- Grocery prepared foods departments could be uniquely positioned to steal market share from national chains like Domino's and Pizza Hut, according to Progressive Grocer. Retailers often compete on price, and they can offer fresher ingredients and more interesting combinations on their pies.
- There are numerous pitfalls to competing with the big players. Startup pizza chains like Pie Five and Toppers Pizza have had to close stores because they struggled against the deep discounts and perks that Domino's and Pizza Hut offered.
- A Datassential analyst interviewed by Progressive Grocer said retailers should focus on special promotions and on-trend ingredients like Sriracha and roasted vegetables. Research shows nearly half of consumers want customizable pizza, but only 23% of grocers offer this option.
The pizza market is a tasty opportunity for retailers. IBISWorld puts annual restaurant pizza sales at $45 billion, with further growth projected in the years ahead.
Companies that can take advantage of pizza's customizable possibilities with fresh and trendy ingredients will drive growth in the industry, according to analysts. That's good news for the many retailers building out their prepared food departments, where pizza stations often serve as a main draw. Mariano's uses a stone hearth to fire its pizzas, and serves up interesting flavor combinations served atop hand-pulled dough. Publix’s Greenwise Markets offers organic pizzas in varieties like spinach and feta, and uncured beef pepperoni. Wal-Mart's new Neighborhood Market store prototype also includes made-to-order pizza.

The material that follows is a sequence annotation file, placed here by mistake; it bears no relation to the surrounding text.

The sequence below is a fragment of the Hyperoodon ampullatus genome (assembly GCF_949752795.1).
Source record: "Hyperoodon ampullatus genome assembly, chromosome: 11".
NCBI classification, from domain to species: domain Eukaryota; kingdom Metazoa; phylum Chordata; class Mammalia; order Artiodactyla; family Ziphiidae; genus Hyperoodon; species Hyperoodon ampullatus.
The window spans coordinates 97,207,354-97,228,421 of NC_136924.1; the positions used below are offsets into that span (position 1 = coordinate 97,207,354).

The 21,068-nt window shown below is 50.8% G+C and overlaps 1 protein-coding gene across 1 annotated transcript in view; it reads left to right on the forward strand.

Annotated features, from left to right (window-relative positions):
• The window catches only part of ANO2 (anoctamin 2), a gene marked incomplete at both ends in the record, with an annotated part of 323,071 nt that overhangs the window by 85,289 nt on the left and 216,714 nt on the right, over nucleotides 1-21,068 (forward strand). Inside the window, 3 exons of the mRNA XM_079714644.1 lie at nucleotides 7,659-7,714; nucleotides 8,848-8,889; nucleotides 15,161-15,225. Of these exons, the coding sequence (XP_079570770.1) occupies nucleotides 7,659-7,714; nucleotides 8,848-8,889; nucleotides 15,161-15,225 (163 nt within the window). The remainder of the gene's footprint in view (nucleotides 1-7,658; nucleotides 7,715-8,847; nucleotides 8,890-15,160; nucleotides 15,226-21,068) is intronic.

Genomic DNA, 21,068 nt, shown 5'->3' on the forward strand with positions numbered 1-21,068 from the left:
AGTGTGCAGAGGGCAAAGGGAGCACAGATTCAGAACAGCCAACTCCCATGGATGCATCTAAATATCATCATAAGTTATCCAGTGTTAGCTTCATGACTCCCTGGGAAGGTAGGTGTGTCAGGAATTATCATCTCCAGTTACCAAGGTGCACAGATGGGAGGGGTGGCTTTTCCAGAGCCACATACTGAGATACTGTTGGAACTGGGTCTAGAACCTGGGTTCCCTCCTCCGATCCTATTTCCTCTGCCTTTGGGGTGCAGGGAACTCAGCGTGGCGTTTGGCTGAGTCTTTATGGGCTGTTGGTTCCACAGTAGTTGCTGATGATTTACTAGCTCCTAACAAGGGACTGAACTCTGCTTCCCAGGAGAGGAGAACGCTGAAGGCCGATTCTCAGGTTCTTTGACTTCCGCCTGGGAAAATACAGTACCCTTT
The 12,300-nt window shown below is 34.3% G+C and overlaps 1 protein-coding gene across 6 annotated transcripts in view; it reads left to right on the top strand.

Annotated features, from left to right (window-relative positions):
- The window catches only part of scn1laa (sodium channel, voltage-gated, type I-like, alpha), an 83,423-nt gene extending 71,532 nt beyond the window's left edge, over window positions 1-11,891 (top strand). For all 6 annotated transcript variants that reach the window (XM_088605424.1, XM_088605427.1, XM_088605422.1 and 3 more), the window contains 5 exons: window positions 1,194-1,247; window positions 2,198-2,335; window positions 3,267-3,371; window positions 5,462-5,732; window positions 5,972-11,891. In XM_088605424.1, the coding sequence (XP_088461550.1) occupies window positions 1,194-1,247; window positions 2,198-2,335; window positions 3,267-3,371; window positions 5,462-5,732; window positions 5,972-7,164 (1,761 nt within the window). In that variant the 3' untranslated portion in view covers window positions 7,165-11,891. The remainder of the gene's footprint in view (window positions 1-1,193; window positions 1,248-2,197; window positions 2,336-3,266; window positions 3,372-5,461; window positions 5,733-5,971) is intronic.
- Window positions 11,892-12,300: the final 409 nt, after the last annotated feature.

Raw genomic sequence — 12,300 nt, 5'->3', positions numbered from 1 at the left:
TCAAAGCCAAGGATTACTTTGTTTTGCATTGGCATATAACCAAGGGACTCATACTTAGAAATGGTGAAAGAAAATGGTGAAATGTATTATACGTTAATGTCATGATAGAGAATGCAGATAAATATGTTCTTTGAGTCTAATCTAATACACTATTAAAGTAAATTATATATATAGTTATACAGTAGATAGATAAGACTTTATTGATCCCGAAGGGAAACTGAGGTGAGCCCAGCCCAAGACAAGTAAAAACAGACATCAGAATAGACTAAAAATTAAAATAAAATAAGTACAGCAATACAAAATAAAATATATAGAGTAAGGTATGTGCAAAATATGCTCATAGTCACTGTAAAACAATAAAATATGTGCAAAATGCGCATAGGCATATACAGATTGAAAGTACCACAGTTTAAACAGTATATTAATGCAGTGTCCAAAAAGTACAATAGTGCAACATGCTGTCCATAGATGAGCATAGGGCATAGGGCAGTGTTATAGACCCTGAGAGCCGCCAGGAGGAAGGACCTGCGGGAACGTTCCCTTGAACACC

But can retailers really compete with dedicated chains like Domino's and Pizza Hut? It won't be easy. These companies know the exact price points, promotions and extras that will motivate pizza customers to buy from them. They also know a thing or two about delivery and quality. Several years back, Domino's did a massive menu revamp that focused on higher quality ingredients. The campaign, whose brashness was encompassed in the tag line "Oh Yes We Did," has paid off for the pizza giant.
Analysts recommend supermarkets focus on unique flavor profiles, but retailers should first make sure their basic cheese pizza stands up to the competition. If the dough, sauce or cheese are lacking in some way, then throwing on extra ingredients won't help. Beyond this, grocers can certainly leverage their fresh expertise and culinary knowledge to offer competitive pies.
Grocers also should think about ways to compete on promotions and even delivery. Deals that combine pizza with a beverage, salad and other items could be a hit. And why not leverage e-commerce delivery and store pickup to push fresh pizza? If Domino's and Pizza Hut can score big with online ordering, grocers can likely do the same.